President Obama has promised that the recent upswing in unrest across Iraq will not result in the United States re-engaging in the region, but that apparently will not stop Mr. Obama from ordering some US Armed Forces personnel into Iraq.
As The Inquisitr reported earlier today, the Obama administration is considering a wide range of options with regard to dealing with the problem of ISIS in Iraq. Among them are the possibility of drone strikes on ISIS’ strongholds, and the administration has signaled that it would be open to partnering with Iraq’s neighbor, Iran, to deal with the situation. A common thread running throughout the administration’s statements on the matter, though, is that a redeployment of US troops to the troubled nation is a non-starter.
In a letter to Congress on Monday, though, Mr. Obama said that he is ordering 275 troops to Iraq. Their purpose there: to maintain the security of US personnel and the US Embassy in Baghdad. The full text of the letter is below:
“Starting on June 15, 2014, up to approximately 275 US Armed Forces personnel are deploying to Iraq to provide support and security for US personnel and the US Embassy in Baghdad.
“This force is deploying for the purpose of protecting US citizens and property, if necessary, and is equipped for combat.
“This force will remain in Iraq until the security situation becomes such that it is no longer needed.
“This action has been directed consistent with my responsibility to protect US citizens both at home and abroad, and in furtherance of US national security and foreign policy interests, pursuant to my constitutional authority to conduct US foreign relations and as Commander in Chief and Chief Executive.
“I am providing this report as part of my efforts to keep the Congress fully informed, consistent with the War Powers Resolution (Public Law 93-148). I appreciate the support of the Congress in these actions.”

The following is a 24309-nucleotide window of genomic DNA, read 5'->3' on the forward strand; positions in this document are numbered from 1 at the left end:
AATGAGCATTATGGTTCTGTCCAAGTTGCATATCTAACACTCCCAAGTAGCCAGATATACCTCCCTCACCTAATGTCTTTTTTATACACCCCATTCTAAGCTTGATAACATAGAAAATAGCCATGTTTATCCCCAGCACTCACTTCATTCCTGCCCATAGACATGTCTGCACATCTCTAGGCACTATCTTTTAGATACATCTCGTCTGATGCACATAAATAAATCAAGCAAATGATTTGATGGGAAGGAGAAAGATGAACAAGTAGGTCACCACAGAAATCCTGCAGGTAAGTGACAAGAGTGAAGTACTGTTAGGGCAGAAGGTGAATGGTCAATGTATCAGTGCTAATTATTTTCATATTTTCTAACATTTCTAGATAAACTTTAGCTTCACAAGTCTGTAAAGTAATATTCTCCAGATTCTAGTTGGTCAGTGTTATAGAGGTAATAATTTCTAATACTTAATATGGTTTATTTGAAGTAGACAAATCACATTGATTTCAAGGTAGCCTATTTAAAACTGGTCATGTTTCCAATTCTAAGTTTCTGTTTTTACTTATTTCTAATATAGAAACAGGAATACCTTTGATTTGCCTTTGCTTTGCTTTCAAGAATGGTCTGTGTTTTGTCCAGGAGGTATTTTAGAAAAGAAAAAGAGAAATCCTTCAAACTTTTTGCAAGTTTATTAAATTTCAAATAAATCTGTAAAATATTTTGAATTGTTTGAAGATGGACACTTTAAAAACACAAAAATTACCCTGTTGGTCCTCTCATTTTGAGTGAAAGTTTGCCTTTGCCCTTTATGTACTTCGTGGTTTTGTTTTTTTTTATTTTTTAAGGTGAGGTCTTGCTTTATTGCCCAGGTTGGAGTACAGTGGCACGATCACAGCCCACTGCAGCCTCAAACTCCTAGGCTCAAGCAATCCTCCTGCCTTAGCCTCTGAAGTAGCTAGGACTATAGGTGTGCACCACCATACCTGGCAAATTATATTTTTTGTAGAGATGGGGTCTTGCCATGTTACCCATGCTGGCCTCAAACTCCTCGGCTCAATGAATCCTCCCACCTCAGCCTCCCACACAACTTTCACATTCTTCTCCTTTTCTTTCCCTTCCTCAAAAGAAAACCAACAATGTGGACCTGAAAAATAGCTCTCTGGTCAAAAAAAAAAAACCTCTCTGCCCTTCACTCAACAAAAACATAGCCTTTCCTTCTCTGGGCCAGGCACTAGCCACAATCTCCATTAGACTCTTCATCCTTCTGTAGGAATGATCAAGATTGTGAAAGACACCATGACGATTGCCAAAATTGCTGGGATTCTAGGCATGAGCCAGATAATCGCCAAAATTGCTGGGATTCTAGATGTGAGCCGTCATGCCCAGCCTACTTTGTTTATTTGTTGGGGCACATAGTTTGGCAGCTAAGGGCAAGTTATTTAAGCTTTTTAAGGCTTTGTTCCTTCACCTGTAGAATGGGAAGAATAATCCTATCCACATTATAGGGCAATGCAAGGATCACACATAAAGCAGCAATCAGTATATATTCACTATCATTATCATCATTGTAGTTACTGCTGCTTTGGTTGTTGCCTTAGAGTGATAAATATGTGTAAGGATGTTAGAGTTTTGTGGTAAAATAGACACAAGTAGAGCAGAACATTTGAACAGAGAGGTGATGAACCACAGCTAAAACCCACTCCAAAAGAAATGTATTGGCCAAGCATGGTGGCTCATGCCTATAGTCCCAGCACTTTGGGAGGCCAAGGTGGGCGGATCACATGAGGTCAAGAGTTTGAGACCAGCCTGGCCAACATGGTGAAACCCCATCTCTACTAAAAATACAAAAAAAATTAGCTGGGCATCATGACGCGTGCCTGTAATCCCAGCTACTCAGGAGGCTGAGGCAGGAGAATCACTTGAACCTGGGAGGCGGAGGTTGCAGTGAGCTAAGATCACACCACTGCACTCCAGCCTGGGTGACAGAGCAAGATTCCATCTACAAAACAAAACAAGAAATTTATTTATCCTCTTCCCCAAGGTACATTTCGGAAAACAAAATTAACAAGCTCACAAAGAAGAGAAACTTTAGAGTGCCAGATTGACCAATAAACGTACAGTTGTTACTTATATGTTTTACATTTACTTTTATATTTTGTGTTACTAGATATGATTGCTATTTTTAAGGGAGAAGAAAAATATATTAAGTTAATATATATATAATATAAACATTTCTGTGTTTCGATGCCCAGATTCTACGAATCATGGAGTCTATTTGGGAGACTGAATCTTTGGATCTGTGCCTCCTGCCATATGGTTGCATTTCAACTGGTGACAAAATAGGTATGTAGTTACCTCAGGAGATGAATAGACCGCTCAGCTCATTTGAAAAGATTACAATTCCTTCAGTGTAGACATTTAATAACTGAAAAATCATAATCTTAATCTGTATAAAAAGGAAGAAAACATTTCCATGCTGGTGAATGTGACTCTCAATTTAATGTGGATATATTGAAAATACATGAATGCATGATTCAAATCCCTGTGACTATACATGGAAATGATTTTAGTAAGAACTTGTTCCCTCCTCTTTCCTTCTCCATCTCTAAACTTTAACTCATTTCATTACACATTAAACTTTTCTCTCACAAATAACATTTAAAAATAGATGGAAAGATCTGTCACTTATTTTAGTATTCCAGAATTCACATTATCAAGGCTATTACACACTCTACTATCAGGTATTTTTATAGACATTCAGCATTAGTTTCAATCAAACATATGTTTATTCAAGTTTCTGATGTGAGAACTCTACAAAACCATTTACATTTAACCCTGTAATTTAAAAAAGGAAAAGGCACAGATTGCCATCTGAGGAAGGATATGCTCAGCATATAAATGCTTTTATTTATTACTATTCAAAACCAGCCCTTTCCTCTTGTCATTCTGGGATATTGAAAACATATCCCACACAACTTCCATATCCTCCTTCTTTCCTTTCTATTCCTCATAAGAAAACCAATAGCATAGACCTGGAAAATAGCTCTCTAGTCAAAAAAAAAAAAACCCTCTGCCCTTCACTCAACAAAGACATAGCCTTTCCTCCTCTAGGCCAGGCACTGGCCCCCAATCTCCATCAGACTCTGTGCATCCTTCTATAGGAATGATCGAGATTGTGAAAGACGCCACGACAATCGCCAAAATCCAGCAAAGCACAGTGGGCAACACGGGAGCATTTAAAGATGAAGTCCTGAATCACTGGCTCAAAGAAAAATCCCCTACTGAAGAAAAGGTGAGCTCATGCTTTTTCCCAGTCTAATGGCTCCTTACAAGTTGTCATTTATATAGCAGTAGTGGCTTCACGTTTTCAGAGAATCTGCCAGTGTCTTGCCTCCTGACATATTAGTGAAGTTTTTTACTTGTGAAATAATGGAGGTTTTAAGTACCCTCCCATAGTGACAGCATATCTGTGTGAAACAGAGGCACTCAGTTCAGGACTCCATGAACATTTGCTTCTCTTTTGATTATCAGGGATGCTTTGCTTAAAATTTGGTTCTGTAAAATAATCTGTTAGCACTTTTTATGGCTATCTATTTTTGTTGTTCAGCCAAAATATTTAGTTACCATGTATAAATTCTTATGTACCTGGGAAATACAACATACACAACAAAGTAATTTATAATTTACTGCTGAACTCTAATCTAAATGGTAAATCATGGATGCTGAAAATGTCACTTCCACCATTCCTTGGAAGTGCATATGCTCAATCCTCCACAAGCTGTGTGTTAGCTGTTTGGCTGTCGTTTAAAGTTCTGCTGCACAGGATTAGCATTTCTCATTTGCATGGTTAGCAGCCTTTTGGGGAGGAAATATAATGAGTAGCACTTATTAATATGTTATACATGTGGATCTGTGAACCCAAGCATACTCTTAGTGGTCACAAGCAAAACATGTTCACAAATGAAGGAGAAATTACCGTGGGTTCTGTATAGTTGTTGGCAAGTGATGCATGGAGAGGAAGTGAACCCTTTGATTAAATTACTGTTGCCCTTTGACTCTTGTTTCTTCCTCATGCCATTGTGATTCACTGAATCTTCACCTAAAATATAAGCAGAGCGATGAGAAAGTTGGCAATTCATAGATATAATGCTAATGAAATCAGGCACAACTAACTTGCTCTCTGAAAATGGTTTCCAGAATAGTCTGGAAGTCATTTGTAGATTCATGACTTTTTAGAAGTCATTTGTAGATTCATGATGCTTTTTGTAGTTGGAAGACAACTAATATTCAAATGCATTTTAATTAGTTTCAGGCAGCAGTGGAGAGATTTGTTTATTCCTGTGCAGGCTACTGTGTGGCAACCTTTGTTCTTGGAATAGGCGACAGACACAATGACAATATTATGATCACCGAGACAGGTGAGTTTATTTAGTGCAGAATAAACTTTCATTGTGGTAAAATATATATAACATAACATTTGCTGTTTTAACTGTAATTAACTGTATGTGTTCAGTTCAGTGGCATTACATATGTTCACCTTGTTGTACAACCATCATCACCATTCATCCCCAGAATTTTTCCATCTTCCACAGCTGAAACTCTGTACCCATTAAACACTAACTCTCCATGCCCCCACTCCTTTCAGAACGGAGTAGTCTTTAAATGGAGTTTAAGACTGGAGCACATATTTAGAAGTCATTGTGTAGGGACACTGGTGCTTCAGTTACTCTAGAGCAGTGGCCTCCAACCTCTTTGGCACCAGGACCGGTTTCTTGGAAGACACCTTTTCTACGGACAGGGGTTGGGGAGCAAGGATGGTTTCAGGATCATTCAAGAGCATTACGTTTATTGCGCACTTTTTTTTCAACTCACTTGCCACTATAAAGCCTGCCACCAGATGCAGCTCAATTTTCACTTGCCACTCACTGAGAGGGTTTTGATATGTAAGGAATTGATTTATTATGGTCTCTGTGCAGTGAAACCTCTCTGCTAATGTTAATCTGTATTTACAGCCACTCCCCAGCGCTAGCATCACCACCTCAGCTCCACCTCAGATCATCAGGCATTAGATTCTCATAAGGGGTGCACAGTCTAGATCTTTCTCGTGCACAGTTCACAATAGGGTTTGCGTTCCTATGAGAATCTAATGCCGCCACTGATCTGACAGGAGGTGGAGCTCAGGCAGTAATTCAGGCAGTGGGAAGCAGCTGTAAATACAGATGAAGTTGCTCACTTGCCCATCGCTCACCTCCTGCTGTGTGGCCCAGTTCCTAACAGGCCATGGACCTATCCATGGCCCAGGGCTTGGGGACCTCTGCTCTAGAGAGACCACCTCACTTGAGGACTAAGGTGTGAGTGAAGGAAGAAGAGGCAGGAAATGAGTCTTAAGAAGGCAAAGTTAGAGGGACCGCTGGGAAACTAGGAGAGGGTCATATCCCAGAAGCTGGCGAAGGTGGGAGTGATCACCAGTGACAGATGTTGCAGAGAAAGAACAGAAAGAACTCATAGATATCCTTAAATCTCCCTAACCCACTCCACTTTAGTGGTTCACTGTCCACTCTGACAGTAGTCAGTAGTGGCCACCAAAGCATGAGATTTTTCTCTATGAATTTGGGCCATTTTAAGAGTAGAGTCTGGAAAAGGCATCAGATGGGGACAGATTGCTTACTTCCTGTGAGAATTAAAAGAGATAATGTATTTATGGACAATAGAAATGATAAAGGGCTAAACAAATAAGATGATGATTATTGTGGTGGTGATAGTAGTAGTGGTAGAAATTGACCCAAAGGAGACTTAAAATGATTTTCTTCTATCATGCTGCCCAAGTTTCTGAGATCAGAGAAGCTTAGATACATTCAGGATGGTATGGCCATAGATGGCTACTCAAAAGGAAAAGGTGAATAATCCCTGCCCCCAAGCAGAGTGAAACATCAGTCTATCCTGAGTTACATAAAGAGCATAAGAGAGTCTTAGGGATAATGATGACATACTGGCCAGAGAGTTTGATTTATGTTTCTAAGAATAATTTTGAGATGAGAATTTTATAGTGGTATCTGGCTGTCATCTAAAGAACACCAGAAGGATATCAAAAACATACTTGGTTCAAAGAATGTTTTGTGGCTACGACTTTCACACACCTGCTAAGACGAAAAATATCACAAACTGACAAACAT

The News Tribune notes that the administration is considering sending a contingent of special forces soldiers in order to assist in relocating personnel from the US Embassy in Iraq. However, those forces would reportedly not see combat against ISIS elements.
ISIS, or the Islamic State of Iraq and Syria, is said to be responsible for acts of violence in Iraq dating back to 2004, when the group was known as Al Qaeda in Iraq. Its purported goal is the establishment of an Islamic caliphate spanning both Syria and Iraq, and ISIS’ war against the Iraqi government in pursuance of that goal has only grown stronger over the years.
ISIS’ surge highlights the difficulty that the United States and Western powers have had in holding Iraq together as something resembling a western-style democracy. Iraq’s current borders — as is the case with a number of Middle Eastern nations — exist due to arguably arbitrary lines drawn by British and French diplomats as they divvied up the Ottoman Empire. What is today called Iraq is an entity lashing together Kurdish, Sunni, and Shia populations within the region, and the degree of national identity among those groups is a subject of debate among scholars on the region.